Komarov Artem clarified that silicon electrical steel, or lamination steel, is a low-carbon steel with silicon added to it. Since the iron in steel has a high electrical conductivity, the eddy current losses created in stacking are proportionally high. The addition of silicon to the steel reduces the eddy current losses and electrical conductivity, improving the ability of magnetic fields to penetrate it and reducing the steel’s hysteresis losses.
As a general term, hysteresis means a lag between input and output in a system upon a change in direction. With magnetic materials, if a varying magnetizing signal is applied, the resulting magnetism that is created follows the applied signal, but with a delay.
Lamination steel is used in many applications in which electromagnetic fields are important, such as transformers and electric motors. While adding silicon improves the steel’s magnetic properties and corrosion resistance, the main purpose is to improve the steel’s hysteresis losses—again, the lag between the time when a magnetic field is first generated or applied to the steel and when the field fully develops.
The presence of silicon in this steel is usually around 3% to 5%, which makes the steel brittle and harder to stamp. Since lamination thickness is usually small, about 0.020 in., the production orders are usually in high numbers. For example, the stator of a 1/2-HP motor contains about 250 to 300 laminations.
The presence of silicon in the steel has a negative effect on the wear of the tool that is used to stamp it, so take special care when designing a die to stamp lamination steel:
Use a high clearance between the punch and die (about 10% of material thickness). This will reduce the friction between the punch and the material to be stamped. Increasing the clearance will cause the material to stretch down into the die cavity between the punch and die clearance during stamping. After stamping through the raw material, it then snaps back a bit, making the cavity created in the raw stock slightly larger than the punch. This creates less wear on the sides of the punch when it passes through the raw stock in both directions—traveling to dead bottom and again when retracting upward in the press stroke.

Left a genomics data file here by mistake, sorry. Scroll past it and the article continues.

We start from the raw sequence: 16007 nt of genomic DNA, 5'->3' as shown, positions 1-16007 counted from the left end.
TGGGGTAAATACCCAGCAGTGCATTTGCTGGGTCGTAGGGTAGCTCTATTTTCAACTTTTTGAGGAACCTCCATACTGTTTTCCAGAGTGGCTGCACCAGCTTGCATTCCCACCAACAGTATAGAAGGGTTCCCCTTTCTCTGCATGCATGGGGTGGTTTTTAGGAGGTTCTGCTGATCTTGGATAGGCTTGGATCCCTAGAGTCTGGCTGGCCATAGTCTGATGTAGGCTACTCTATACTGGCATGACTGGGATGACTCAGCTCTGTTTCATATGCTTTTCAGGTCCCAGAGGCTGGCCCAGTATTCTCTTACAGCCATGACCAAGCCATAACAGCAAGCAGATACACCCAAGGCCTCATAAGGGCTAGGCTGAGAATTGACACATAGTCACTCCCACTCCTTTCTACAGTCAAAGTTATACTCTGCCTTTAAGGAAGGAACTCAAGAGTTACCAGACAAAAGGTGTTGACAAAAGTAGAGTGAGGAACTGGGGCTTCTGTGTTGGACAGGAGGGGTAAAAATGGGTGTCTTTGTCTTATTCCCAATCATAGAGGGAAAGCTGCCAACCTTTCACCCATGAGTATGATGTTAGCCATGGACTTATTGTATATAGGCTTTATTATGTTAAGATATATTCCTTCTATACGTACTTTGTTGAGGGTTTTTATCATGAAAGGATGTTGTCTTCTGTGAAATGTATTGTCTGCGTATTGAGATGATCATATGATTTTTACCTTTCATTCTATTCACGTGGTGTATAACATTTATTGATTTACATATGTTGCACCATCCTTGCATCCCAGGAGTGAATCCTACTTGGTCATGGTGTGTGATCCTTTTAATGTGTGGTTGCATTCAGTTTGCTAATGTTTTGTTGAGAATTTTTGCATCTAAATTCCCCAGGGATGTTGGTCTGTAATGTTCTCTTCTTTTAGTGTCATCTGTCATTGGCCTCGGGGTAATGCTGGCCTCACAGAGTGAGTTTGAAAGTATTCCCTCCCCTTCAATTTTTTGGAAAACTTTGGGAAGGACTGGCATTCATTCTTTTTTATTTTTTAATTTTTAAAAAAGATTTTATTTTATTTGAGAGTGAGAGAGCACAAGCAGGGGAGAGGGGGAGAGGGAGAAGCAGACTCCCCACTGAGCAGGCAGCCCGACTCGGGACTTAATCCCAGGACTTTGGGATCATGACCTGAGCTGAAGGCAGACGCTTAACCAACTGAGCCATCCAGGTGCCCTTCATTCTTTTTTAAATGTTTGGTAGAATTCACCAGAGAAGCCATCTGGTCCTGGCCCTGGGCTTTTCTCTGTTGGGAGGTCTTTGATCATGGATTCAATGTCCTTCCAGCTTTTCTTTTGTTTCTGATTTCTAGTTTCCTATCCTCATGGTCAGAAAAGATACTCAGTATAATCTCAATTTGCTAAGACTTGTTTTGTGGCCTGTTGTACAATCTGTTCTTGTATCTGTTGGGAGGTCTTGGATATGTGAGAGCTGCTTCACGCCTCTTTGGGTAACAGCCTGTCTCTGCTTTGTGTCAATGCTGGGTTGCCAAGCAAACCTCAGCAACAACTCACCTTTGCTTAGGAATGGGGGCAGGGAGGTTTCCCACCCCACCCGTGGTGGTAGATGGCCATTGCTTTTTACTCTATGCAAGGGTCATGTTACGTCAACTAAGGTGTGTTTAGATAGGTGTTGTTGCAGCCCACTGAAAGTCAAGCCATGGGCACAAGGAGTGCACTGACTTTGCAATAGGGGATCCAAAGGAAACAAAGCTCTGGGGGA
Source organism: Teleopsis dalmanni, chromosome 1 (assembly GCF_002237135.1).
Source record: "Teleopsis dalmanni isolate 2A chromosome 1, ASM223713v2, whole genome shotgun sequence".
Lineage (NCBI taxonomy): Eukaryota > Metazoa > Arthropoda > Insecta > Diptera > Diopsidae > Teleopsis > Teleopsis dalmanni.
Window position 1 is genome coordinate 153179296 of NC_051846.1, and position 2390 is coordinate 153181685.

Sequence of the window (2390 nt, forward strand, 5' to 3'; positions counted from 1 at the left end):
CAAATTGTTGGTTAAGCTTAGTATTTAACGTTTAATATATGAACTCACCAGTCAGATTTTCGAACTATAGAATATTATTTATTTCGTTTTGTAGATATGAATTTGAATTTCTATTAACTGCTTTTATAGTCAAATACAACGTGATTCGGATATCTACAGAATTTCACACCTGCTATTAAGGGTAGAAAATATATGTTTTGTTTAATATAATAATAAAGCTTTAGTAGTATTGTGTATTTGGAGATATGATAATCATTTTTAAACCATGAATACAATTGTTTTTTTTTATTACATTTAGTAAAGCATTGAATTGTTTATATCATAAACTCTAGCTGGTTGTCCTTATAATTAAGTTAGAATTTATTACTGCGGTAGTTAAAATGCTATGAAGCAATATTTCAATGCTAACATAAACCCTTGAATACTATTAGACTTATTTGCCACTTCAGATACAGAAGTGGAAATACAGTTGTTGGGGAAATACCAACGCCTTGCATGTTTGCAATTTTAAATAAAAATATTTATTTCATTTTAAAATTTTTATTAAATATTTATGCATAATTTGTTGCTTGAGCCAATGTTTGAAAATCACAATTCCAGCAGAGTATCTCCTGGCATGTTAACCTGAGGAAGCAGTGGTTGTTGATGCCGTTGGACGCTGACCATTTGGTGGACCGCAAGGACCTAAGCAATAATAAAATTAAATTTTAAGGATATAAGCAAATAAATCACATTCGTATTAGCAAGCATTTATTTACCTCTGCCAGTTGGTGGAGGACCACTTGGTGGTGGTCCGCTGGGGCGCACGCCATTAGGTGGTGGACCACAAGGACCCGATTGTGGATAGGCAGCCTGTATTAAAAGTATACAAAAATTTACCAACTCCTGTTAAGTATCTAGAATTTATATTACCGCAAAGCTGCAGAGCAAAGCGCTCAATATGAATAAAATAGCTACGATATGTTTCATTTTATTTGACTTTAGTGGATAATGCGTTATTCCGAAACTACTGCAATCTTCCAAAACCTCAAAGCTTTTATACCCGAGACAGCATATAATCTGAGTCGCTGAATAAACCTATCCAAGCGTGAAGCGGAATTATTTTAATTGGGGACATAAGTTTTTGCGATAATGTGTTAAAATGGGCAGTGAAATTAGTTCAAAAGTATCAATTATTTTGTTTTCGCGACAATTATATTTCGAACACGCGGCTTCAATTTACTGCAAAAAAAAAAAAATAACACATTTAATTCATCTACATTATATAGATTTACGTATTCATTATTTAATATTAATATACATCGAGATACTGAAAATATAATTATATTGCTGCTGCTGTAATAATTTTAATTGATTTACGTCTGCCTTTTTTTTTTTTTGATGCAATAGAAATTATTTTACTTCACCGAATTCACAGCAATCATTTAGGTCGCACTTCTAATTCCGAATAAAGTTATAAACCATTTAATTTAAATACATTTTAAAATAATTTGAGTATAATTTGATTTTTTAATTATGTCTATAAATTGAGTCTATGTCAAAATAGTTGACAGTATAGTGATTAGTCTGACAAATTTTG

Use minimum penetration of the punch to reduce wear, and use ejector pins to prevent the slug from backing up.
High-polish all punches that will blank the laminations to reduce friction between the punches and material.
A variety of tool steels and carbides are used to stamp lamination steel, depending on the production volume: high-carbon steel, high-chrome steel (D-2), high-speed steel (M-4), and carbide (CD-260).
For low-quantity orders around 200,000 parts, build the die from D-2 steel heat-treated to RC 60 to 62, which offers a die life of 2 million to 3 million parts. For higher order quantity of about 500,000 parts and a die life of 4 million to 5 million parts, use high-speed steel (M-4) heat-treated to RC 62 to 64. In both of these cases, coating the punch and die with titanium nitride will prolong die life.
For orders around 1 million parts and a die life of 10 million parts, build the die from carbide (CD-260), which has a hardness around RC 70 to 72. You could apply vanadium carbide to the carbide punch and die to enhance wear resistance and prolong die life, said Komarov Artem.